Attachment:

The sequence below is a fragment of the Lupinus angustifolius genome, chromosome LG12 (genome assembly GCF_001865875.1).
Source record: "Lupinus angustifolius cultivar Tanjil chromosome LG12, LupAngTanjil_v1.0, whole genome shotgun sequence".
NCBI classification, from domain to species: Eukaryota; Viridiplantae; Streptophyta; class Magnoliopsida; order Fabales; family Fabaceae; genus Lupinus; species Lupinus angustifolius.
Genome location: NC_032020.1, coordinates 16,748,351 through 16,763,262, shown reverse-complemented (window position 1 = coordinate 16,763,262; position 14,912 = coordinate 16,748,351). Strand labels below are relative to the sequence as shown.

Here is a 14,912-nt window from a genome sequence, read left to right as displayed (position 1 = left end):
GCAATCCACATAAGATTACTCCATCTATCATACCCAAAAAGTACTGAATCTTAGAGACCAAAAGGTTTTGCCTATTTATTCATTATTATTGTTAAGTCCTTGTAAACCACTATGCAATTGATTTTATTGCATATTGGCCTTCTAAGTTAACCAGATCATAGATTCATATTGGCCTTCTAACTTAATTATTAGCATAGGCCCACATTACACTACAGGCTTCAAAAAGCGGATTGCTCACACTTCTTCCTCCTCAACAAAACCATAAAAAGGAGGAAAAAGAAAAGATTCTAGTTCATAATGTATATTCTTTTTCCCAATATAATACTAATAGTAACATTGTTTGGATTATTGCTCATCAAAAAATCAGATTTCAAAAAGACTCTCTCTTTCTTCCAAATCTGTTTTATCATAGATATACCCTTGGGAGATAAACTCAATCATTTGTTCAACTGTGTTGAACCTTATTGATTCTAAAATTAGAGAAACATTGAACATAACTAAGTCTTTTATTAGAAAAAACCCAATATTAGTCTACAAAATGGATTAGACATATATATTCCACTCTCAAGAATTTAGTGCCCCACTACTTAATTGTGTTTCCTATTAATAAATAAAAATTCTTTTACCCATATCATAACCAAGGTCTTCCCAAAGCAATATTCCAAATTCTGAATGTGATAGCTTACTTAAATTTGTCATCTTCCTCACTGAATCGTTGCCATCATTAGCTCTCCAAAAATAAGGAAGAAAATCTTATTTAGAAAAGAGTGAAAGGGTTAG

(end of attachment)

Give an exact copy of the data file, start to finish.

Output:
The sequence below is a fragment of the Lupinus angustifolius genome, chromosome LG12 (genome assembly GCF_001865875.1).
Source record: "Lupinus angustifolius cultivar Tanjil chromosome LG12, LupAngTanjil_v1.0, whole genome shotgun sequence".
NCBI classification, from domain to species: Eukaryota; Viridiplantae; Streptophyta; class Magnoliopsida; order Fabales; family Fabaceae; genus Lupinus; species Lupinus angustifolius.
Genome location: NC_032020.1, coordinates 16,748,351 through 16,763,262, shown reverse-complemented (window position 1 = coordinate 16,763,262; position 14,912 = coordinate 16,748,351). Strand labels below are relative to the sequence as shown.

Here is a 14,912-nt window from a genome sequence, read left to right as displayed (position 1 = left end):
GCAATCCACATAAGATTACTCCATCTATCATACCCAAAAAGTACTGAATCTTAGAGACCAAAAGGTTTTGCCTATTTATTCATTATTATTGTTAAGTCCTTGTAAACCACTATGCAATTGATTTTATTGCATATTGGCCTTCTAAGTTAACCAGATCATAGATTCATATTGGCCTTCTAACTTAATTATTAGCATAGGCCCACATTACACTACAGGCTTCAAAAAGCGGATTGCTCACACTTCTTCCTCCTCAACAAAACCATAAAAAGGAGGAAAAAGAAAAGATTCTAGTTCATAATGTATATTCTTTTTCCCAATATAATACTAATAGTAACATTGTTTGGATTATTGCTCATCAAAAAATCAGATTTCAAAAAGACTCTCTCTTTCTTCCAAATCTGTTTTATCATAGATATACCCTTGGGAGATAAACTCAATCATTTGTTCAACTGTGTTGAACCTTATTGATTCTAAAATTAGAGAAACATTGAACATAACTAAGTCTTTTATTAGAAAAAACCCAATATTAGTCTACAAAATGGATTAGACATATATATTCCACTCTCAAGAATTTAGTGCCCCACTACTTAATTGTGTTTCCTATTAATAAATAAAAATTCTTTTACCCATATCATAACCAAGGTCTTCCCAAAGCAATATTCCAAATTCTGAATGTGATAGCTTACTTAAATTTGTCATCTTCCTCACTGAATCGTTGCCATCATTAGCTCTCCAAAAATAAGGAAGAAAATCTTATTTAGAAAAGAGTGAAAGGGTTAG